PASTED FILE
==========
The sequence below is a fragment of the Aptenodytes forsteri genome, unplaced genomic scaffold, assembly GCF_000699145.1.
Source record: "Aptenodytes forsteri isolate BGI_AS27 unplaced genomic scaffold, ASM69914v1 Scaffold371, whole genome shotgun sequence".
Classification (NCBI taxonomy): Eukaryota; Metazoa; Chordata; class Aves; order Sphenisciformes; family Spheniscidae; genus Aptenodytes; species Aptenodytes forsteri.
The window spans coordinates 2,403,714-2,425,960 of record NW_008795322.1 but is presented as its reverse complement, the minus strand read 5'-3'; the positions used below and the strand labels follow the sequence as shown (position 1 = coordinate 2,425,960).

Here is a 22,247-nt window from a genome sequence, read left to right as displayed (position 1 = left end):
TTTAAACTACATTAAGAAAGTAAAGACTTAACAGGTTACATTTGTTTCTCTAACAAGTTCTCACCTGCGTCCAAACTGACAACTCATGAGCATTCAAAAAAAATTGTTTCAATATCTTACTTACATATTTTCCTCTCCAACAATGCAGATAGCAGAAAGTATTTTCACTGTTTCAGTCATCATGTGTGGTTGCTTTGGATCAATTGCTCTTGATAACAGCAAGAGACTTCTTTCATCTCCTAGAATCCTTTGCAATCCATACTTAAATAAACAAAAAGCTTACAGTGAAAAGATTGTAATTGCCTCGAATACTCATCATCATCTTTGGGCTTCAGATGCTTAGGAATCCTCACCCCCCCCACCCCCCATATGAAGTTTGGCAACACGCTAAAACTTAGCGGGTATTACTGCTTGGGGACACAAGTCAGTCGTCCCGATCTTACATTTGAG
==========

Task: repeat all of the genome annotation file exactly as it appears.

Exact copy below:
The sequence below is a fragment of the Aptenodytes forsteri genome, unplaced genomic scaffold, assembly GCF_000699145.1.
Source record: "Aptenodytes forsteri isolate BGI_AS27 unplaced genomic scaffold, ASM69914v1 Scaffold371, whole genome shotgun sequence".
Classification (NCBI taxonomy): Eukaryota; Metazoa; Chordata; class Aves; order Sphenisciformes; family Spheniscidae; genus Aptenodytes; species Aptenodytes forsteri.
The window spans coordinates 2,403,714-2,425,960 of record NW_008795322.1 but is presented as its reverse complement, the minus strand read 5'-3'; the positions used below and the strand labels follow the sequence as shown (position 1 = coordinate 2,425,960).

Here is a 22,247-nt window from a genome sequence, read left to right as displayed (position 1 = left end):
TTTAAACTACATTAAGAAAGTAAAGACTTAACAGGTTACATTTGTTTCTCTAACAAGTTCTCACCTGCGTCCAAACTGACAACTCATGAGCATTCAAAAAAAATTGTTTCAATATCTTACTTACATATTTTCCTCTCCAACAATGCAGATAGCAGAAAGTATTTTCACTGTTTCAGTCATCATGTGTGGTTGCTTTGGATCAATTGCTCTTGATAACAGCAAGAGACTTCTTTCATCTCCTAGAATCCTTTGCAATCCATACTTAAATAAACAAAAAGCTTACAGTGAAAAGATTGTAATTGCCTCGAATACTCATCATCATCTTTGGGCTTCAGATGCTTAGGAATCCTCACCCCCCCCACCCCCCATATGAAGTTTGGCAACACGCTAAAACTTAGCGGGTATTACTGCTTGGGGACACAAGTCAGTCGTCCCGATCTTACATTTGAG